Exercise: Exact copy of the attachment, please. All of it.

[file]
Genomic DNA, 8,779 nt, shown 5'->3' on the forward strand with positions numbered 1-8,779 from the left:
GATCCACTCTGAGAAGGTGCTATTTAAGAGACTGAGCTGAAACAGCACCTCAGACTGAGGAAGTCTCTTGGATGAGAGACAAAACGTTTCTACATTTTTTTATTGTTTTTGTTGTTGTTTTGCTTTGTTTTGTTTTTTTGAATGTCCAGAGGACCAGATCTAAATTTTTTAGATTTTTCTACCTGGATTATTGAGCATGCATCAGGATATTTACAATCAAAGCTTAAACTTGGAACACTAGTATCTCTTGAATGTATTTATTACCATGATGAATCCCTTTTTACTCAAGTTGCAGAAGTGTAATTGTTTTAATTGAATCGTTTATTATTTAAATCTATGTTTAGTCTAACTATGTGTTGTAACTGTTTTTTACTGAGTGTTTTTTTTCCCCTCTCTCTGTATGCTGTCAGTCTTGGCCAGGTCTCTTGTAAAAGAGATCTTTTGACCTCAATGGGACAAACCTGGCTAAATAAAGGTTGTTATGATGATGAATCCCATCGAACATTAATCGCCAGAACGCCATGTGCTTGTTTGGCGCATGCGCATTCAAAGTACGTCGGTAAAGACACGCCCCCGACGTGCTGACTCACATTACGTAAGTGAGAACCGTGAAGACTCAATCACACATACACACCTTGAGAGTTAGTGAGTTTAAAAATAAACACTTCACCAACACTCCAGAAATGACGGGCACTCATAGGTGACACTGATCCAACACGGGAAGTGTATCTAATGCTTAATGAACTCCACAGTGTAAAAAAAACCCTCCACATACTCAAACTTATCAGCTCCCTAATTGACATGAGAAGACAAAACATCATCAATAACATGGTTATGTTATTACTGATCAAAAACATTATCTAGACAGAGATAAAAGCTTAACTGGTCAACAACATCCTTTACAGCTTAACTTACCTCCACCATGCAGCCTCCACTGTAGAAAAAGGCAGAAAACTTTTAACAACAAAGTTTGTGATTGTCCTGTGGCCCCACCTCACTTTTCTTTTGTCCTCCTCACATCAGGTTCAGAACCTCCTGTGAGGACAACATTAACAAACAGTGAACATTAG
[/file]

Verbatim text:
Genomic DNA, 8,779 nt, shown 5'->3' on the forward strand with positions numbered 1-8,779 from the left:
GATCCACTCTGAGAAGGTGCTATTTAAGAGACTGAGCTGAAACAGCACCTCAGACTGAGGAAGTCTCTTGGATGAGAGACAAAACGTTTCTACATTTTTTTATTGTTTTTGTTGTTGTTTTGCTTTGTTTTGTTTTTTTGAATGTCCAGAGGACCAGATCTAAATTTTTTAGATTTTTCTACCTGGATTATTGAGCATGCATCAGGATATTTACAATCAAAGCTTAAACTTGGAACACTAGTATCTCTTGAATGTATTTATTACCATGATGAATCCCTTTTTACTCAAGTTGCAGAAGTGTAATTGTTTTAATTGAATCGTTTATTATTTAAATCTATGTTTAGTCTAACTATGTGTTGTAACTGTTTTTTACTGAGTGTTTTTTTTCCCCTCTCTCTGTATGCTGTCAGTCTTGGCCAGGTCTCTTGTAAAAGAGATCTTTTGACCTCAATGGGACAAACCTGGCTAAATAAAGGTTGTTATGATGATGAATCCCATCGAACATTAATCGCCAGAACGCCATGTGCTTGTTTGGCGCATGCGCATTCAAAGTACGTCGGTAAAGACACGCCCCCGACGTGCTGACTCACATTACGTAAGTGAGAACCGTGAAGACTCAATCACACATACACACCTTGAGAGTTAGTGAGTTTAAAAATAAACACTTCACCAACACTCCAGAAATGACGGGCACTCATAGGTGACACTGATCCAACACGGGAAGTGTATCTAATGCTTAATGAACTCCACAGTGTAAAAAAAACCCTCCACATACTCAAACTTATCAGCTCCCTAATTGACATGAGAAGACAAAACATCATCAATAACATGGTTATGTTATTACTGATCAAAAACATTATCTAGACAGAGATAAAAGCTTAACTGGTCAACAACATCCTTTACAGCTTAACTTACCTCCACCATGCAGCCTCCACTGTAGAAAAAGGCAGAAAACTTTTAACAACAAAGTTTGTGATTGTCCTGTGGCCCCACCTCACTTTTCTTTTGTCCTCCTCACATCAGGTTCAGAACCTCCTGTGAGGACAACATTAACAAACAGTGAACATTAG